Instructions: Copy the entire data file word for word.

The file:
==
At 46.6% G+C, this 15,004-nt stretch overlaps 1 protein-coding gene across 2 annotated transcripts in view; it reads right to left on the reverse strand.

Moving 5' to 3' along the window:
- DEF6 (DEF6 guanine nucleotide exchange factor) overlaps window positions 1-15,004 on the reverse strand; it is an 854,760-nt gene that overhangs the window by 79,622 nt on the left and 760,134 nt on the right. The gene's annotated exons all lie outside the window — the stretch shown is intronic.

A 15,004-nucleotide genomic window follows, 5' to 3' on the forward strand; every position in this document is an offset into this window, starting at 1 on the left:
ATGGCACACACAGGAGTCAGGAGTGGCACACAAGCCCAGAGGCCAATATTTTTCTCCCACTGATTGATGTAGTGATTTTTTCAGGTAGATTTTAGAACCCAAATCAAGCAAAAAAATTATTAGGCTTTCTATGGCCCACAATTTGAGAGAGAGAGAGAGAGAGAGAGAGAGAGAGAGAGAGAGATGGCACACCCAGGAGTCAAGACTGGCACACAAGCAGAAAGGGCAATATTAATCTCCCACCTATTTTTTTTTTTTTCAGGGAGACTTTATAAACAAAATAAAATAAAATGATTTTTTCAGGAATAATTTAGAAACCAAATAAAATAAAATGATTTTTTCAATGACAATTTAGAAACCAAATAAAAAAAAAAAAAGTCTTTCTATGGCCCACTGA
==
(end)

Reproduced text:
At 46.6% G+C, this 15,004-nt stretch overlaps 1 protein-coding gene across 2 annotated transcripts in view; it reads right to left on the reverse strand.

Moving 5' to 3' along the window:
- DEF6 (DEF6 guanine nucleotide exchange factor) overlaps window positions 1-15,004 on the reverse strand; it is an 854,760-nt gene that overhangs the window by 79,622 nt on the left and 760,134 nt on the right. The gene's annotated exons all lie outside the window — the stretch shown is intronic.

A 15,004-nucleotide genomic window follows, 5' to 3' on the forward strand; every position in this document is an offset into this window, starting at 1 on the left:
ATGGCACACACAGGAGTCAGGAGTGGCACACAAGCCCAGAGGCCAATATTTTTCTCCCACTGATTGATGTAGTGATTTTTTCAGGTAGATTTTAGAACCCAAATCAAGCAAAAAAATTATTAGGCTTTCTATGGCCCACAATTTGAGAGAGAGAGAGAGAGAGAGAGAGAGAGAGAGAGAGAGATGGCACACCCAGGAGTCAAGACTGGCACACAAGCAGAAAGGGCAATATTAATCTCCCACCTATTTTTTTTTTTTTCAGGGAGACTTTATAAACAAAATAAAATAAAATGATTTTTTCAGGAATAATTTAGAAACCAAATAAAATAAAATGATTTTTTCAATGACAATTTAGAAACCAAATAAAAAAAAAAAAAGTCTTTCTATGGCCCACTGA